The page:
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Swarms – Found one / Need one? Read on…

Found a swarm; please check the below list and contact the swarm collector closest to your location.

 

Are you one of our club members in need of a swarm? - or - Have you found a swarm?

 

If you have found a swarm, please contact a swarm collector from the area or near the area in which the swarm is located.

Search for swarm collectors by Postcode : ABA Swarm List by Postcode

 

If you wish to obtain a swarm for your hive, please check the below table and contact the swarm collector closest to your area in order to arrange delivery of your hive box. 

To obtain a swarm, your hive box must be a complete arrangement containing the following items:

  1. Hive box (one only)
  2. Base and Lid
  3. Complete set of frames (usually eight)
  4. Frames must be wired and fitted with foundation or whatever mechanism your choice of hive requires
  5. Emlock or strap
  6. The means to close the hive entrance for transportation to your hive location
  7. Hive box should be marked with your DPI registration number, see info here Registration Number  Tip: Your DPI registration number is displayed on the back of your ABA membership card.
  8. Your new swarm will need to be moved by you from the collection site to your permanent hive location. You must complete the Tocal College Varroa Mite Online Training Course (takes about 30-40min online and is free) first in order to submit your Hive Movement Declaration Form prior to moving your new hive. Additionally, an alcohol wash must be completed and the result submitted prior to moving the box to its new permanent location. Usually your swarm collector would perform the alcohol wash during the swarm collection. 

Once you have received your swarm, we ask that you pay $40 into the Goulburn District Beekeepers Club bank account. Your swarm collector will provide our bank details.

**Please note that MOST swarm collectors listed below are willing to collect swarms on the club's behalf. This is a fund raiser for our club and means swarms collected will be sold to our club members in order for them to establish their beekeeping practice.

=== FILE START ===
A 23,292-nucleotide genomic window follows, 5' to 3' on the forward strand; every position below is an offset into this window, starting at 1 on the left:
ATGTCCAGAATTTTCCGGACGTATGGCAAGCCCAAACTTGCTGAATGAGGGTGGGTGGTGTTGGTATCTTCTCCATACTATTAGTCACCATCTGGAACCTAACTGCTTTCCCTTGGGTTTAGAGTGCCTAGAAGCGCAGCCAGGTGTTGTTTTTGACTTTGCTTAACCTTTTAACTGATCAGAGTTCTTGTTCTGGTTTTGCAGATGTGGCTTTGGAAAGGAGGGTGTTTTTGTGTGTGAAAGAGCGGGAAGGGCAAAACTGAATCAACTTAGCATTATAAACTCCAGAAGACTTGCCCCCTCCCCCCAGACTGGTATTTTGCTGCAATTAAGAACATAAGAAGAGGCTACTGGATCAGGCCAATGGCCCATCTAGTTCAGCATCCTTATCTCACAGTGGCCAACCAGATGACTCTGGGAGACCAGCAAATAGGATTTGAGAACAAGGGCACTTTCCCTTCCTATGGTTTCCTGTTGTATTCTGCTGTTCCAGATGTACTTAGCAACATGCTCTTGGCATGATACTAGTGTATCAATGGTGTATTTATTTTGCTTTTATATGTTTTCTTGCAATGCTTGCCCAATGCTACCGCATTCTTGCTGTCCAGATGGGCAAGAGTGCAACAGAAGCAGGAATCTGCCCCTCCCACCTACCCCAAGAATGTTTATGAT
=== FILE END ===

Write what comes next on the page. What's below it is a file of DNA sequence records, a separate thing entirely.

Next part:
Click this link to find the swarm collectors list:

ABA Swarm List by Postcode

 

Spring is Honey Bee Swarm Season

     Have you ever wondered what to do if you should you find a swarm of bees? Swarming happens mostly in spring time and is usually triggered by the bees running out of space in their hives. During the process of swarming, a bee colony decides to split into two or more swarms. These swarms leave the original hive in order to find a new home.

     Encountering a large group of swarming honey bees can be daunting as the swarm is quite noisy and looks like a thick cloud of insects. However, if you are confronted with a buzzing cluster - don’t panic! At this stage they are heading for temporary residences such as a tree branch where they cluster into a dense mass of bees about the size of a football. Scout bees then go looking for a new permanent home. In this state bees have full bellies of honey to keep them going for a few days and they are therefore particularly docile.

     Sadly, many beehives were lost in bush fires in recent years and we should be pleased to see swarms of bees. They are obviously important pollinators and if they are swarming, they are creating a new colony

     If you spot a swarm, please do not disturb the bees and contact a swarm collector as soon as possible. Beekeepers sometimes may ask for a small collection fee. Most beekeepers will not remove bees from buildings.

** Please note: Bees that have already taken up residence in a permanent location such as inside a brick wall or inside a chimney are not a swarm of bees, they are an established hive.